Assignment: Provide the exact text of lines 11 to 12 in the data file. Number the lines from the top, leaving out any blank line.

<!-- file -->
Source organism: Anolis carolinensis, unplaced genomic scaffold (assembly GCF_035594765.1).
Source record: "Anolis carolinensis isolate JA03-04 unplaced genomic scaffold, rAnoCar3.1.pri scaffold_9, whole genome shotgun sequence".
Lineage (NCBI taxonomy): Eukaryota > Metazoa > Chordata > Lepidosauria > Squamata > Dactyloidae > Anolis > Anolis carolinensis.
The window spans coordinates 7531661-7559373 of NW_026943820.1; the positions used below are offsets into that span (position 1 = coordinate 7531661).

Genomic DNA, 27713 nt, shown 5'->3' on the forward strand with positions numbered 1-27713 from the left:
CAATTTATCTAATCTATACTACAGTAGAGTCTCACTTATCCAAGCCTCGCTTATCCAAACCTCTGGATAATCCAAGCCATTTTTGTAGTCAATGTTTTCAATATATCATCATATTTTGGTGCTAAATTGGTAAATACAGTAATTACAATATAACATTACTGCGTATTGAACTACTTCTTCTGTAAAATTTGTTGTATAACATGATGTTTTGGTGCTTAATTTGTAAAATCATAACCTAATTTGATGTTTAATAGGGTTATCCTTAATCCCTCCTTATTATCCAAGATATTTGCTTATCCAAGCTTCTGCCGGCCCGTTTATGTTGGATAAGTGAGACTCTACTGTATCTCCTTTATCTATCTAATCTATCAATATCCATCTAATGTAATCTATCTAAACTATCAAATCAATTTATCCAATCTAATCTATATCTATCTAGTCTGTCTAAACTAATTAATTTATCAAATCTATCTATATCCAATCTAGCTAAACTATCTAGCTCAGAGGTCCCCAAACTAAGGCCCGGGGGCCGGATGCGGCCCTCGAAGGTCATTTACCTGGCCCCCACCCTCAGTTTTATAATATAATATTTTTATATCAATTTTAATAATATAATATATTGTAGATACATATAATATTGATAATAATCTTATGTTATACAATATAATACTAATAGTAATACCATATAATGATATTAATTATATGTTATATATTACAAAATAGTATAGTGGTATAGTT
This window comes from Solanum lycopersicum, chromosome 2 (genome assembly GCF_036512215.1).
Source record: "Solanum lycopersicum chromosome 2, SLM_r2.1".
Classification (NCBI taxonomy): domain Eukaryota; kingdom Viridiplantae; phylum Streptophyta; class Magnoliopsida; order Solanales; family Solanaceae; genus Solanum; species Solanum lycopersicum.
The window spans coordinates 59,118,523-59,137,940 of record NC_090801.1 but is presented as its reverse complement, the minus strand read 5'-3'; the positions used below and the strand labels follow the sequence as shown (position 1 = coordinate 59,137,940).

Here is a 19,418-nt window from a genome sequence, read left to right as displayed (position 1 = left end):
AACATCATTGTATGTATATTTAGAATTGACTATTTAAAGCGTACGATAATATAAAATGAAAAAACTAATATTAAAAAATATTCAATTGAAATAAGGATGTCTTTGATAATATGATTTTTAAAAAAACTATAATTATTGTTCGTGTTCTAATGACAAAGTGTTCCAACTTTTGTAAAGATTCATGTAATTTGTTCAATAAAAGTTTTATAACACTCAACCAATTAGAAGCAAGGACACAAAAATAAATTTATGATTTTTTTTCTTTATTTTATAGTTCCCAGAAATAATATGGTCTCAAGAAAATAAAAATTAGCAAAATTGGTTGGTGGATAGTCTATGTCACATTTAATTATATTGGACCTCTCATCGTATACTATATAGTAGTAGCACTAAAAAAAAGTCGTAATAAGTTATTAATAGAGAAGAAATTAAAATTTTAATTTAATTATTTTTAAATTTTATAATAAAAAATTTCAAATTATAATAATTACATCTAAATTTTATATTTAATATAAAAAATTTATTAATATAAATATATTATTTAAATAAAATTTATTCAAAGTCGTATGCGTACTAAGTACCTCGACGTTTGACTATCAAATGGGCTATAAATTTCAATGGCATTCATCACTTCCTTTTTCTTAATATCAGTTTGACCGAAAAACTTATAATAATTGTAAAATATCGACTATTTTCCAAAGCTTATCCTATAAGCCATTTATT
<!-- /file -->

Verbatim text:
Here is a 19,418-nt window from a genome sequence, read left to right as displayed (position 1 = left end):
AACATCATTGTATGTATATTTAGAATTGACTATTTAAAGCGTACGATAATATAAAATGAAAAAACTAATATTAAAAAATATTCAATTGAAATAAGGATGTCTTTGATAATATGATTTTTAAAAAAACTATAATTATTGTTCGTGTTCTAATGACAAAGTGTTCCAACTTTTGTAAAGATTCATGTAATTTGTTCAATAAAAGTTTTATAACACTCAACCAATTAGAAGCAAGGACACAAAAATAAATTTATGATTTTTTTTCTTTATTTTATAGTTCCCAGAAATAATATGGTCTCAAGAAAATAAAAATTAGCAAAATTGGTTGGTGGATAGTCTATGTCACATTTAATTATATTGGACCTCTCATCGTATACTATATAGTAGTAGCACTAAAAAAAAGTCGTAATAAGTTATTAATAGAGAAGAAATTAAAATTTTAATTTAATTATTTTTAAATTTTATAATAAAAAATTTCAAATTATAATAATTACATCTAAATTTTATATTTAATATAAAAAATTTATTAATATAAATATATTATTTAAATAAAATTTATTCAAAGTCGTATGCGTACTAAGTACCTCGACGTTTGACTATCAAATGGGCTATAAATTTCAATGGCATTCATCACTTCCTTTTTCTTAATATCAGTTTGACCGAAAAACTTATAATAATTGTAAAATATCGACTATTTTCCAAAGCTTATCCTATAAGCCATTTATT